VietNamNet Bridge - The Philippines will go ahead with oil exploration in the
South China Sea (East Sea), challenging last week's regional agreement with
China aimed at lowering tensions over the disputed waters, Foreign Minister
Albert F. del Rosario said.
U.S. Secretary of State Hillary Clinton one day ago warned that increased confrontations in the area are a threat to sea lanes that are “absolutely essential” to world trade.
“If there are assets there, and we believe that there are, we should develop them,” del Rosario said on July 23 at the end of five days of Asian security meetings in Bali, Indonesia. “The need for us to develop them is greater than China's. China can afford to wait forever. They have the patience of Job. We don't have that luxury. We've got to move ahead.”
The Philippines' drive to secure energy resources against the wishes of Asia's biggest economy and military spender risks clashes that may ensnare the U.S., a treaty ally. Del Rosario's comments, coming days after China and the 10-member Association of Southeast Asian Nations agreed on non-binding guidelines for operating in the sea, echo Clinton's call to draw up a more comprehensive and binding code of conduct.
“The declaration is a first step, nobody claims it is more than that,” she said. “It needs to be quickly followed up on by the code of conduct,” based on international law.
Chinese vessels in May sliced cables of a survey ship doing work for Vietnam, the second such incident in a month. In March, Chinese ships chased away a ship working for U.K.-based Forum Energy Plc off the Philippines.
Most claimants have troops on the Spratlys, a group of islands and reefs with a total land area equivalent to 1 1/2 times the size of New York's Central Park spread over an area roughly the size of Iraq. The Philippines spent about 1 percent of China's budget for its military last year, according to the Brussels-based Stockholm International Peace Research Institute.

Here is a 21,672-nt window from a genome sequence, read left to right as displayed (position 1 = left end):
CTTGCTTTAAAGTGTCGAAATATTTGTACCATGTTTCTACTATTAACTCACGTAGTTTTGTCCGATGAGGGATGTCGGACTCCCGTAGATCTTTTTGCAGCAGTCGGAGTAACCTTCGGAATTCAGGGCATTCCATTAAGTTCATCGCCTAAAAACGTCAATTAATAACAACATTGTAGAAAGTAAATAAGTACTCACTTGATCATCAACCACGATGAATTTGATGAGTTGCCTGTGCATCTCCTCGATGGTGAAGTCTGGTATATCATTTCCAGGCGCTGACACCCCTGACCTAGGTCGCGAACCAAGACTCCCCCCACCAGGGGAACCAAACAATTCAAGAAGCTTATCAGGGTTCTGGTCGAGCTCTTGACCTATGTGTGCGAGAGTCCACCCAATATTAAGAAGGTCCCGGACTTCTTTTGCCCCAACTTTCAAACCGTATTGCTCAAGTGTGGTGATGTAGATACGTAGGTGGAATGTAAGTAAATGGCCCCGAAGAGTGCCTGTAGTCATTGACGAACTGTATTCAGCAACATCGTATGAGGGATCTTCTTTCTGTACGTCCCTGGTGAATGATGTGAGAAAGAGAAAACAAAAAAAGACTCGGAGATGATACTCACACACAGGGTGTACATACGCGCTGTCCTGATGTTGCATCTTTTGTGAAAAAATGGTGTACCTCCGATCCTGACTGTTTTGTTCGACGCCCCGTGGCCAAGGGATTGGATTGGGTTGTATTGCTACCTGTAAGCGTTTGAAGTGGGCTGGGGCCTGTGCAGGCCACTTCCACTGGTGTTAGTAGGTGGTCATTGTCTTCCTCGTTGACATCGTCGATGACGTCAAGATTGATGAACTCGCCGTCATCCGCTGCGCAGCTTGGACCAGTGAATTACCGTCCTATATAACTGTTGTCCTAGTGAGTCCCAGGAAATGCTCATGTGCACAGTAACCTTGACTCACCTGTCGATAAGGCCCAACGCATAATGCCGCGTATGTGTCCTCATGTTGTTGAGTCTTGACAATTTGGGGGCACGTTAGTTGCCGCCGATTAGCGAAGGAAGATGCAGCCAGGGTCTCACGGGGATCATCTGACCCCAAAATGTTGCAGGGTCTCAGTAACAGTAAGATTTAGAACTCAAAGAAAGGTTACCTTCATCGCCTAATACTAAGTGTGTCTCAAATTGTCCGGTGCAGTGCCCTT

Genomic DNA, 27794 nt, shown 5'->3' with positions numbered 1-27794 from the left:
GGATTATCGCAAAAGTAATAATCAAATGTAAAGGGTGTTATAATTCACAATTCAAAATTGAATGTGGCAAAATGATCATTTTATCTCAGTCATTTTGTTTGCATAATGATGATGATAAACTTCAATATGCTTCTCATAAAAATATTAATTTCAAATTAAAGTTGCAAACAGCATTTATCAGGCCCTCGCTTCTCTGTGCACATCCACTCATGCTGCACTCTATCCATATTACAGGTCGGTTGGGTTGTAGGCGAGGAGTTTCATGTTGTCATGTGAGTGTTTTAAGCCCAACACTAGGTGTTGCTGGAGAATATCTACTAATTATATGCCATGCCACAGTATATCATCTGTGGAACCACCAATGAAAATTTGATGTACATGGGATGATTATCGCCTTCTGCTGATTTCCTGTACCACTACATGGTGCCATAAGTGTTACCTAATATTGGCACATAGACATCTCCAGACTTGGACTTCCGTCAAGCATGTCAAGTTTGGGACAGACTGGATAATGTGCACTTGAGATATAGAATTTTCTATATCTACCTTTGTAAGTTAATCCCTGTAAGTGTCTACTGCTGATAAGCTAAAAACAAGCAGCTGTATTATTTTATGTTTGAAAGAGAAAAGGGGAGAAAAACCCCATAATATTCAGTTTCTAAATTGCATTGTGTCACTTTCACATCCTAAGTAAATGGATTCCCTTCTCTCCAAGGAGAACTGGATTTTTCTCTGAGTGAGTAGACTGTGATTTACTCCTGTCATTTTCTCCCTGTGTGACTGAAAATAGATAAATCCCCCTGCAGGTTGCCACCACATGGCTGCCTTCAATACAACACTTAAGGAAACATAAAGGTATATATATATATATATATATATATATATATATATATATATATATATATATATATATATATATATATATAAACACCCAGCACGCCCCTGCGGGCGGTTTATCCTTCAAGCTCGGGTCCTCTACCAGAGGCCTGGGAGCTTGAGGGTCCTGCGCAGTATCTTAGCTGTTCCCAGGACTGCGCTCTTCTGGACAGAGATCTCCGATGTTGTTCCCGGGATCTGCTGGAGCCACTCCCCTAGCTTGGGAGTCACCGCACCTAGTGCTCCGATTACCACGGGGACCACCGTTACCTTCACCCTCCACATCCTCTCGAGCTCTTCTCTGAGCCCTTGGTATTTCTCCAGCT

The agreement “will go a long way to maintaining peace and stability and good neighborliness,” Chinese Foreign Minister Yang Jiechi told reporters on July 22. Asean members Philippines, Vietnam, Malaysia and Brunei have competing claims in the sea.
The Philippines “went along with the family” in signing the agreement though expressed misgivings because it is non- binding and fails to define a specific area, del Rosario said. That benefits China because it maintains the status quo, he said.
“If China is not challenged on this nine-dash map, which effectively gives them sovereignty over the East Sea, at some point in time there may be potential threats to freedom of navigation for” other countries, he said. “I don't know how those guidelines will actually work. The risk of clashes remains.”
China's map includes two of 15 exploration blocks the Philippines put out for tender last month.
The Philippines, an economy smaller than 30 of China's 32 provinces, plans to boost hydrocarbon reserves by 40 percent in the next two decades to reduce its almost total reliance on imports, according to a department of energy plan.